Samoa Government Approves Chinese-Run Cigarette Factory

As ‘sin taxes’ go up, Minister denies accusations of double-standards

By Lanuola Tusani Tupufia

APIA, Samoa (Samoa Observer, July 15, 2016) – The government has moved swiftly to reject allegations of “double standards” in its attitude towards tobacco use in Samoa.

Weeks after it increased taxes on cigarette and sugary products citing health reasons, the government has given the thumbs up to a Chinese-run cigarette factory that will soon open at Falelauniu. 

The decision has been slammed by critics and members of the community who argue that this is “double standards” and the government should be ashamed of it.

But the Minister of Commerce, Industry and Labour, Lautafi Fio Purcell, defended the government’s decision yesterday.

 “In any country where there is a Tobacco company, there is always this argument about the risks of smoking,” Lautafi.

 “The reality is that anyone who smokes a cigarette, whether it’s manufactured here or not, they will go out to find it and buy it. It comes down to a personal choice.”

According to Lautafi, the decision to approve the license for a second cigarette company was made based on a revenue perspective.

 “The government is also looking at generating revenues to develop the country,” he said.

 “The government gets revenue from it and also from excise tax.”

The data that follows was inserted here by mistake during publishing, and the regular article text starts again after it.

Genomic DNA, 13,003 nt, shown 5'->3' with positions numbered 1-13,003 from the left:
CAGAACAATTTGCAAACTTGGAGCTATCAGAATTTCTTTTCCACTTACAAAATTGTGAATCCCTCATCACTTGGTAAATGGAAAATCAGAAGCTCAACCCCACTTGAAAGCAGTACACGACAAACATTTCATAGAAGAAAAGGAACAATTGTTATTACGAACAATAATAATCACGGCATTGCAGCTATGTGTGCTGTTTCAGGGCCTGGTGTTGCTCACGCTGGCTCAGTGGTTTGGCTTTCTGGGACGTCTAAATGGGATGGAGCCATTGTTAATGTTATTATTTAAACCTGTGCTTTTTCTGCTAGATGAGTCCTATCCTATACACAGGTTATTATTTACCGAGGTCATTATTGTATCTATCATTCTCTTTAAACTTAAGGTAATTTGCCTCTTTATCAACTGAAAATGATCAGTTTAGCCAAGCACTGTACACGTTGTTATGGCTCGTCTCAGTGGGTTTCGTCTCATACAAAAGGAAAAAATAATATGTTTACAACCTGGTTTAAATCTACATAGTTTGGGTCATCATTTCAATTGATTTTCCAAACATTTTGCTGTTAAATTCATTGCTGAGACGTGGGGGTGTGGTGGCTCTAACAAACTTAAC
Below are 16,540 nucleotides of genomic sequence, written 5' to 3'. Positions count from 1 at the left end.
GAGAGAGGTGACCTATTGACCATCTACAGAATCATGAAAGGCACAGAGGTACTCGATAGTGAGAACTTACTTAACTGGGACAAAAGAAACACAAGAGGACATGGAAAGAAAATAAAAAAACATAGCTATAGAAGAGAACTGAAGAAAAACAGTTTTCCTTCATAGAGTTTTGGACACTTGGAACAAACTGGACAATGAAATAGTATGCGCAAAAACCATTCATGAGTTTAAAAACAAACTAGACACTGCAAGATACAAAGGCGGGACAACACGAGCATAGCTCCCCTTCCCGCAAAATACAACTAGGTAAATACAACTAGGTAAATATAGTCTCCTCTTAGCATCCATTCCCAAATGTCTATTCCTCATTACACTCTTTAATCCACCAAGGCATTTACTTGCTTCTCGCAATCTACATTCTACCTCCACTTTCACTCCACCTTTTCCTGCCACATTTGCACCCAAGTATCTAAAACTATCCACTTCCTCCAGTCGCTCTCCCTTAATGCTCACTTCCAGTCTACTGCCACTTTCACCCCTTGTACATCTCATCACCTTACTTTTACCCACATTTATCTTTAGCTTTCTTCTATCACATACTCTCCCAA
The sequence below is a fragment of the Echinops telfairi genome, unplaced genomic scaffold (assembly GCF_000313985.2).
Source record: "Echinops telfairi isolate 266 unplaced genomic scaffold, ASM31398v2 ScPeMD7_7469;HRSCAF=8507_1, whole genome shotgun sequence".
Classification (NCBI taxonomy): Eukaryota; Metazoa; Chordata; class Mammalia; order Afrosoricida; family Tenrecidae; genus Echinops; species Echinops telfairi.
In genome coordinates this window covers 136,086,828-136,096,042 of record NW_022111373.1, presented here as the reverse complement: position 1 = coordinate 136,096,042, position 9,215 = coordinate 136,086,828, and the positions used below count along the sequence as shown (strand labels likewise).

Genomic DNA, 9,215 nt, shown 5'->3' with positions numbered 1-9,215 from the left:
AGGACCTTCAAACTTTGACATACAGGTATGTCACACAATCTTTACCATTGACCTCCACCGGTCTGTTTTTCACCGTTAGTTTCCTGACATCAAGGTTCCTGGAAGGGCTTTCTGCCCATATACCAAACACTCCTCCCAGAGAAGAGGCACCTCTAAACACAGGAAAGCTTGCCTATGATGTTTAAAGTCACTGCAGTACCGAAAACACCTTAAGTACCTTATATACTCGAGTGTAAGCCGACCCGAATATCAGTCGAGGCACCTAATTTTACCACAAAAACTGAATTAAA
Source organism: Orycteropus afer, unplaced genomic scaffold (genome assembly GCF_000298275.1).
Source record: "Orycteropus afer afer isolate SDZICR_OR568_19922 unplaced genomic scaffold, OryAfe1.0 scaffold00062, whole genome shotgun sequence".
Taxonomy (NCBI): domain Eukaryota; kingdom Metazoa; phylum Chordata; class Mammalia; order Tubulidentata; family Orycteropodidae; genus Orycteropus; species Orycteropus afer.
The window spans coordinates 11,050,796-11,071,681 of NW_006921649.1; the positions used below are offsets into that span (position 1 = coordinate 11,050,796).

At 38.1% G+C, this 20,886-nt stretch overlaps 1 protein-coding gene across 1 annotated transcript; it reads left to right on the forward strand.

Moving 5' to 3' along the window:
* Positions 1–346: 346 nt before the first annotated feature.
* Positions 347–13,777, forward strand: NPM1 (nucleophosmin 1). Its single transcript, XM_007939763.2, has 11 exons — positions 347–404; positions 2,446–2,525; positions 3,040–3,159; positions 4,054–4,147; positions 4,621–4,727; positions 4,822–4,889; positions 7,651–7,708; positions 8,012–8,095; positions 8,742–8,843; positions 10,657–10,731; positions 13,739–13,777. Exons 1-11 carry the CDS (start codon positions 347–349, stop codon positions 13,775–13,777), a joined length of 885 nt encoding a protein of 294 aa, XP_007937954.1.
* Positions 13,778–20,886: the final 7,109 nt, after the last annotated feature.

The new tobacco company located at Falelauniu is the newest expansion for to the Coin Save franchise in Samoa.

“The choice of smoking is up to the person. Even if we don’t have a tobacco company here, people will buy cigarette from overseas. 

“We didn’t have such companies in the past but people still smoked … it’s just that today there is more promotion on healthy living.”

The Minister maintained that the decision to increase taxes on cigarettes and other unhealthy products was made for the right reasons.

As for the new tobacco factory, Lautafi said “at least Samoa will get money from it.”

Another benefit he pointed to is the company’s plan to use locally grown tobacco, known as tapa’a plant, to make the product. 

He said the locals who harvest the plant could sell them to the company.

“That is what we want to encourage,” said Lautafi. 

“We want our local materials to be utilised instead of setting up an office here and bringing in things from elsewhere.”

The Minister assured that the Ministry of Commerce is monitoring the work of the company so that it fully complies with local requirements.

 “My Ministry is making sure that all the checks are okay and that they stick to the requirements outlined in the permit that was granted.”

It was not possible to get a comment from the Ministry of Health yesterday.

Samoa Observer
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